Nine Years of Bob Saget, or How We Eventually Met Their Mother

It started innocuously enough and was probably never meant to last nearly a decade. Nine years ago, nobody really knew Josh Radnor, the main character. Neil Patrick Harris, Colbie Smuders and Alison Hanigan were kind of known from other places. Jason Segel has gone on to become the most famous of the bunch. Before the start of How I Met Your Mother, he had been in Freaks and Geeks a couple other not as noteworthy movies and TV roles, and that was about it. So how was a TV show with a rather strange format and relative unknown actors/actresses so successful? They accomplished what many have tried and failed at: Connecting with the younger audience.

The writers/creators even stated they had a backup plan in case they only got one season. Knowing how quick of a trigger exists in today’s TV marketplace, that was probably a wise idea. That being said, it was given a chance to keep going, and going, and going. Granted it probably could have, and should have been killed off a few years ago. There were a few good episodes that came out in this period, but they were few and far between. (One Spoiler)

This past season we finally “meet,” the mother, has been very hit or miss. There have been some good concepts of storylines, a lot of shoutouts to previous gags and even more killing previous gags. It honestly felt way too predictable, which is where I feel it got a lot of its hate. That being said, plot-wise there were some nice twists and turns in the final season that do totally advance the entire story more than you would think could happen in a season based on one weekend.

In true How I Met Your Mother fashion though, let’s hop back a few years. Season One had some awesome episodes, I could list them, you can Google other people’s lists just as easily, and it’s just your opinion in the end. That being said the writers did provide some awesome memories and even lessons to their target audience in season one. Season one birthed the Slutty Pumpkin, the yellow umbrella and of course the blue horn. The blue horn also seemed to birth (eventually), that you don’t get good things by breaking the law. This point was hammered home even more with the, “Good things never happen after 2 am.”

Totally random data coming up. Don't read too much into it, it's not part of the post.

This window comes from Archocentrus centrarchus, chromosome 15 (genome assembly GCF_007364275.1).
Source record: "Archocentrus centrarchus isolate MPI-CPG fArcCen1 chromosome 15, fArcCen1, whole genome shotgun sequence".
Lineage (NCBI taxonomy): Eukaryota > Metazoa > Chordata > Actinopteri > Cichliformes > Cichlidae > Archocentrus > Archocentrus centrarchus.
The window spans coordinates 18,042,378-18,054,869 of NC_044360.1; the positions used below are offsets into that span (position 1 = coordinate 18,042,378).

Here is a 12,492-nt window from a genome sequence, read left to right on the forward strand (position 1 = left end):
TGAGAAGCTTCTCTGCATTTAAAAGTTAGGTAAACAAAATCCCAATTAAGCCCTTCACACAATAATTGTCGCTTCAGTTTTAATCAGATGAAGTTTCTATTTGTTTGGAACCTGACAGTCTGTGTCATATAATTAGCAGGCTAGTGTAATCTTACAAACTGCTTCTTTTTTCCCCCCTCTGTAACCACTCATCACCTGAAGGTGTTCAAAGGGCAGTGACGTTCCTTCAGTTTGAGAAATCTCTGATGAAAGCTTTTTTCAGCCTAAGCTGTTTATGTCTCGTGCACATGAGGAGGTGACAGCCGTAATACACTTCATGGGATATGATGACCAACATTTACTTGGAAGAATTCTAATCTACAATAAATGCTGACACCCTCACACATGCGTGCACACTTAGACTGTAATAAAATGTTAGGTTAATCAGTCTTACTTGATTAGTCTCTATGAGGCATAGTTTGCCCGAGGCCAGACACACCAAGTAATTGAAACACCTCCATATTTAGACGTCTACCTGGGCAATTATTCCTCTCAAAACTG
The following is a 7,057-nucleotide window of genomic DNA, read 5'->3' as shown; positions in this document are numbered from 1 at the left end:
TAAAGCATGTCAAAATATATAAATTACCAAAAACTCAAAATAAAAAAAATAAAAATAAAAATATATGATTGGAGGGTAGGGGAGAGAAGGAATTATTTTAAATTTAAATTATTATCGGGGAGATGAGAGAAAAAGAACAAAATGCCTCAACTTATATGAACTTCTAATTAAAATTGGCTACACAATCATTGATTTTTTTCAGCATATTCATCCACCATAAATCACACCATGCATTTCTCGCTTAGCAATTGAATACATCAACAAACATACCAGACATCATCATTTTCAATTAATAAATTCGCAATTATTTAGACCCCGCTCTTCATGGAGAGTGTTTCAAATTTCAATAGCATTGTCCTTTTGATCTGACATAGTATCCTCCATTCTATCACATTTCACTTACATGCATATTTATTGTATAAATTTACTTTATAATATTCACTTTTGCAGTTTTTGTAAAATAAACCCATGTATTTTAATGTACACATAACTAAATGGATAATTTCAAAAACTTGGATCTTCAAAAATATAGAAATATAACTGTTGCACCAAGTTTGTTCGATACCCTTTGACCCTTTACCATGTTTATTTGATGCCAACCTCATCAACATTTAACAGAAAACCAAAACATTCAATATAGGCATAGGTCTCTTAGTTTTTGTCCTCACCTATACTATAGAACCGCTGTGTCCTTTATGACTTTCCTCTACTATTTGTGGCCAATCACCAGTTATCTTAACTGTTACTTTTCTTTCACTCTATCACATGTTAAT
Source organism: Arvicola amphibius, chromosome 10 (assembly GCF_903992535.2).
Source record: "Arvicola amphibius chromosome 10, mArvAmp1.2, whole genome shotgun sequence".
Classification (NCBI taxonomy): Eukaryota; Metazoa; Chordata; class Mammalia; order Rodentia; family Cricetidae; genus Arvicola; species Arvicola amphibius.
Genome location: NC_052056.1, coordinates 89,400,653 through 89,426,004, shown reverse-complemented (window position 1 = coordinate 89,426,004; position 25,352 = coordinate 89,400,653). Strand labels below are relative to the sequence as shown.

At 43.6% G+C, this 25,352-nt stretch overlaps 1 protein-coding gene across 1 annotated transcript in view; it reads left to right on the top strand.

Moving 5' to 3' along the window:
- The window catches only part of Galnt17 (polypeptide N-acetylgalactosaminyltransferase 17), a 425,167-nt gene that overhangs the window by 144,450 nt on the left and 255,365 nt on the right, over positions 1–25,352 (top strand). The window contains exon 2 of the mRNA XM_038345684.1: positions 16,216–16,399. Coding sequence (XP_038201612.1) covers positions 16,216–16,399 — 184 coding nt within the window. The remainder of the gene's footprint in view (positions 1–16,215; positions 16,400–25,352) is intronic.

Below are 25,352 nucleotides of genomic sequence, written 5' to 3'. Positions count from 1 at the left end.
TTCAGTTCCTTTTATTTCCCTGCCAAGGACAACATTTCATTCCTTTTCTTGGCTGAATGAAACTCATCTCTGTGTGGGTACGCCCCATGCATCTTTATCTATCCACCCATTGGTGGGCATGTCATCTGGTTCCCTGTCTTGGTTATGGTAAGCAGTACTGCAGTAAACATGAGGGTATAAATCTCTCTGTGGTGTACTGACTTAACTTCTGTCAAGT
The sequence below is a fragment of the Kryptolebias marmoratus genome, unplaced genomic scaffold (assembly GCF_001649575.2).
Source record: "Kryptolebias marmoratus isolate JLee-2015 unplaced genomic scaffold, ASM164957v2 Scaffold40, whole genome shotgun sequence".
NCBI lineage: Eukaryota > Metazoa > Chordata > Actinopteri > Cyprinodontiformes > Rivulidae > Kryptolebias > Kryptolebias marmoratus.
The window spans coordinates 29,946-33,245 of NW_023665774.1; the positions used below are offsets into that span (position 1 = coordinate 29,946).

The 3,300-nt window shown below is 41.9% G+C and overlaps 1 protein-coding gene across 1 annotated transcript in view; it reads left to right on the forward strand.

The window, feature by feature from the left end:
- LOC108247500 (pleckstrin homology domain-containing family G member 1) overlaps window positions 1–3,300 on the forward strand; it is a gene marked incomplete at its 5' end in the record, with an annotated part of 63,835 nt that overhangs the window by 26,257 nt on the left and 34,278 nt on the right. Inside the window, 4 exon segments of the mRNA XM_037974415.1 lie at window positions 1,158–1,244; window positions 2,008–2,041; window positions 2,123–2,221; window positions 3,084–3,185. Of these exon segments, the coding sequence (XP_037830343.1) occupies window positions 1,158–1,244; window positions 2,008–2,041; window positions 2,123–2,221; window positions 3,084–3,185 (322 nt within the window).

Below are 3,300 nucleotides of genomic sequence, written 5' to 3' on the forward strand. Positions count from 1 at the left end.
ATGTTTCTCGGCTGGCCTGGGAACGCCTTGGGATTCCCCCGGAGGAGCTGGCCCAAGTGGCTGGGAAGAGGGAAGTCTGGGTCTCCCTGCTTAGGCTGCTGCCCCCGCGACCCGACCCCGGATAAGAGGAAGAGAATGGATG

It was wisdom like that, and Thomas and Bays illustrating a long-standing kinship between friends, that seemed to connect with the younger audiences. The show at some point (fairly early in fact) veered into being more about young adulthood than the show’s original concept of being about Ted finding his future wife. Granted the show remained grounded in that concept, and it times to a fault. I feel the show annoyed, and lost, viewers who were expecting the show to literally be about finding the Mother. At some point after about the fourth or fifth rug pulling plot twist, the show became way more about the adventures of Ted and his gang of friends than it did about Ted and his misadventures in finding his future wife.

An episode that seems to perfectly illustrate this is the Barney Stinson March Madness Bracket of girls he had one-night stands with. This episode had almost nothing to do with Ted’s hunt for a significant other. Instead, it exposed an aspect of his friend’s life that was less than spectacular. Going through the episode, they try to figure out what girl had the most reason to be mad at Barney. (Another spoiler, but only if you have missed all of season nine):

Looking back, this probably sparked Barney to change how he looked at and approached life to the point of getting engaged and eventually married to Robin. We also see Lily struggle with balancing her art life and her family life with Marshall (and eventually Marvin). We also see Marshall balance his desire to help the earth with the same family life. Even more seems to change in Marshall’s demeanor and decision-making when he learns that his dad tragically passes away due to a heart attack in season six. He of course goes through a mourning period, but it is more of the long-term life decisions that in retrospect appear to be impacted by this tragic loss.

In the end, Ted was shaped by his adventures, misadventures and his oftentimes rambling and sometimes pointless story. Where this seemed to succeed was connecting it to a fan base that is often mis-targeted, something that seems to be easier in concept than in reality. In most sitcoms things are often wrapped up neatly in short little story arcs. That is great, and needed most of the time. In HIMYM, they do have story arcs, but in general they all advance the main plot forward with the bigger themes of the arc. In doing so, they connect with bigger ideas of getting older.

Most of all, How I Met Your Mother seemed to hammer into anyone who stuck around the whole time that life is messy. This mess doesn’t always fit a traditional sit-com or it’s traditional storytelling methods. This is where I feel the writers and cast succeeded the most (it’s also where they generated a lot of their hate). In the end How I Met Your Mother was probably a lot of things to a lot of people. I’m sure some people probably didn’t connect with it and tuned out. I’m equally sure that people lost interest in it over time (seriously, it wasn’t hard to do in seasons 7 and 8). With that being said, my friends and I still at times discuss which character each of us would be if the show was about us, which besides making us giant geeks, means that Bays and Thomas succeeded, at least with us.


One thought on “Nine Years of Bob Saget, or How We Eventually Met Their Mother

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